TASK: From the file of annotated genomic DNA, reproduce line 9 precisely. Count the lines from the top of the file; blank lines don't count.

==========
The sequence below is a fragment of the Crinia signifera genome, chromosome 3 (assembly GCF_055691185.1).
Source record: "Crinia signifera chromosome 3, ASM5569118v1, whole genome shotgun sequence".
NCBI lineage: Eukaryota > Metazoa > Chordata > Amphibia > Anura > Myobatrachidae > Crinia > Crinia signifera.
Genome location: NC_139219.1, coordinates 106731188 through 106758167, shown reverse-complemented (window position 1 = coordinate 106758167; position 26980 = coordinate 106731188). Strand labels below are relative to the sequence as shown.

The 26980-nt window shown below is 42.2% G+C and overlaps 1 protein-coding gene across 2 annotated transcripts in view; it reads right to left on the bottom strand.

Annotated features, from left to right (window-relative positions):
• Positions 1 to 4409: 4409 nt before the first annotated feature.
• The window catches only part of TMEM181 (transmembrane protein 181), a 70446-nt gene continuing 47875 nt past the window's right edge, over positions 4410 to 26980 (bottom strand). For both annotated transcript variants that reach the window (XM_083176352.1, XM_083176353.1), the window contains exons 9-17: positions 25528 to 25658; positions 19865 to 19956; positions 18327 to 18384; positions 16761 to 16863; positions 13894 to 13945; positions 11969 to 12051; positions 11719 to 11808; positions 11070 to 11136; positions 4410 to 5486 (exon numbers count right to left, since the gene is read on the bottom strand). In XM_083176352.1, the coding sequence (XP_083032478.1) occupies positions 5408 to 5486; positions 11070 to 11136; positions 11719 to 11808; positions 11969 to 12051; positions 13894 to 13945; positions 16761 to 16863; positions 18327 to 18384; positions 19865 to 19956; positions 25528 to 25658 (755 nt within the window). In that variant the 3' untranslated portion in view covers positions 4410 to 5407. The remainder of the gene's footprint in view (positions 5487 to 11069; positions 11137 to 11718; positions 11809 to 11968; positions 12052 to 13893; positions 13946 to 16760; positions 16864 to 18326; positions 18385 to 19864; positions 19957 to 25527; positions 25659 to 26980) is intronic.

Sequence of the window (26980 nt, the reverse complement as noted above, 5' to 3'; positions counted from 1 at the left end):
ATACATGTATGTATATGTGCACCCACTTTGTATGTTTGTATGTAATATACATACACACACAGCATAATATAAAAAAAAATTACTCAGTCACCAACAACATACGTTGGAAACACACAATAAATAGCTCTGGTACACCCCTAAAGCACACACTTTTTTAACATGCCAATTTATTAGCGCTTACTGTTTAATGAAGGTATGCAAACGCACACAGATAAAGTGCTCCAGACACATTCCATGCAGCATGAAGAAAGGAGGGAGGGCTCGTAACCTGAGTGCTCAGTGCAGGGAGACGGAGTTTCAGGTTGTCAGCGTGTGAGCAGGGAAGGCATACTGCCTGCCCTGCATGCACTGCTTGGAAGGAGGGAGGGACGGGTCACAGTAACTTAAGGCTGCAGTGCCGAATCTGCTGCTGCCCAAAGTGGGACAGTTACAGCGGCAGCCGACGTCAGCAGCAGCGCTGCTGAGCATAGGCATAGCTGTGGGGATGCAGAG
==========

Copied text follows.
Sequence of the window (26980 nt, the reverse complement as noted above, 5' to 3'; positions counted from 1 at the left end):